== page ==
Budget Deficit Hits Monthly Record Due to Biden’s Policies
The deficit is $57billion higher than it was in November of 2021—which is a record-breaking year-on-year change. Federal spending is up $28billion from last year to $501billion in November 2022, according to the Treasury Department. . . .
. . . [R]evenues are down $13billion year-to-year to $252billion. . . .
Spending was, in part, driven by an 18 percent—or $14billion—increase in Medicare spending and a 94 percent increase in education costs. . . .
The Treasury’s interest costs on public debt grew 53 percent or $19billion during November. . . .
For the first two months of fiscal 2023, the Treasury’s interest payments are up $48billion, or 87 percent. . . .
“. . . the deficit would have been almost $400 billion lower had the Biden Administration not decided to enact an inflationary, costly, and regressive student debt cancellation plan in August,” [Maya MacGuineas, president of the Committee for a Responsible Federal Budget,] noted.
Joe Biden’s costly plan to cancel student loan repayment for many students encourages colleges to raise tuition by making it more attractive to take out big loans to cover college tuition. When students are willing to borrow more to go to college, colleges respond by increasing tuition and hiring more unnecessary college bureaucrats. The Daily Caller notes that a report by the Federal Reserve Bank of New York shows that “each additional dollar in government financial aid translate[s] to a tuition hike of about 65 cents.”
Biden issued a plan to forgive $10,000 or $20,000 in student loan debt for many borrowers, at a cost of $500 billion to taxpayers. That plan was been declared illegal by a judge in Texas and also was temporarily blocked by the Eighth Circuit Court of Appeals. But the Biden administration has appealed these rulings to the Supreme Court, which will hear arguments in February about whether the people challenging the plan have legal standing to do so and, if so, whether the plan is legal or not.
Forgiving student loans increases inflation. Jason Furman, chairman of Barack Obama’s Council of Economic Advisers, called Biden’s debt cancellation plan “reckless.” He said, “Pouring roughly a half-trillion dollars of gasoline on the inflationary fire that is already burning is reckless.”
In addition to his $500 billion student loan cancellation plan, Biden also is changing income-driven repayment plans in ways that will also spur colleges to raise tuition and stick taxpayers with the tab. Biden’s changes “will make college much more expensive” for taxpayers and many students, reports Reason magazine.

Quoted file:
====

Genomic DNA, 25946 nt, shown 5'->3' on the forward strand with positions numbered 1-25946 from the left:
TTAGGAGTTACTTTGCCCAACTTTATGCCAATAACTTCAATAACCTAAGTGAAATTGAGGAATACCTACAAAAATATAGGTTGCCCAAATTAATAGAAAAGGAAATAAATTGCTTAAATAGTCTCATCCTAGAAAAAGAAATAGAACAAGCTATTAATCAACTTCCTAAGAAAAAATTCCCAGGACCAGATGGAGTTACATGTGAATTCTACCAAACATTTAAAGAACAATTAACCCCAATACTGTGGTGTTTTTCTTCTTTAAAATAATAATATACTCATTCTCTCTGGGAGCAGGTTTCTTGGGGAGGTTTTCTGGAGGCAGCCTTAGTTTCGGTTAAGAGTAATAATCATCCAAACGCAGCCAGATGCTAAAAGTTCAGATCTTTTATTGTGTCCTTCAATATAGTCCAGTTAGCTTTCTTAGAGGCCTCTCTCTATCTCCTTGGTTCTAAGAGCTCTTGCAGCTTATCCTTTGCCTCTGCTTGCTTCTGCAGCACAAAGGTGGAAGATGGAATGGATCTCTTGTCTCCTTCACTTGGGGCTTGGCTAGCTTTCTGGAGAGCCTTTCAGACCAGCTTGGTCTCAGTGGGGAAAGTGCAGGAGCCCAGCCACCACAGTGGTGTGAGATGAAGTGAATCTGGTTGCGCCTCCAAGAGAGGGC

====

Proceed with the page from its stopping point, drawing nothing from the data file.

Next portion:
Between the student loan bailout and the changes to income-driven repayment plans, the overall cost of Biden’s plan could be over a trillion dollars, according to analysts at the University of Pennsylvania.
Monthly budget deficits could rise further as recently passed spending bills go into effect. In early August, Congress passed the CHIPS and Science Act, which is likely to lead to a vast increase in corporate welfare, wasteful spending, and subsidies for uncompetitive businesses. The money is already starting to be awarded to politically favored businesses, as a November 27 article in the New York Times illustrated. Late last month, the Senate also voted along party lines to ratchet up government spending by passing the misnamed Inflation Reduction Act. Although it is described as a $740 billion spending package, it is likely to cost far more than that, judging by its fine print. For example, taxpayers will be on the hook for more bad loans.
As Phil Kerpen notes, the “bill authorizes” the commerce secretary, Jen Granholm, “to make $250,000,000,000 in loan guarantees for ‘energy infrastructure.’ That’s a lot of Solyndras. If any substantial portion of these loans go bad,” the budget deficit could rise further. The bill will also result in drug manufacturers raising the launch price of drugs. That will cost consumers more.
Massive government spending under Biden has caused inflation, according to economists like Bill Clinton’s Treasury secretary, Larry Summers, and Obama advisor Steven Rattner. As Rattner noted in the New York Times, Biden has spent “an unprecedented amount” of taxpayer money, which resulted in “too much money chasing too few goods.”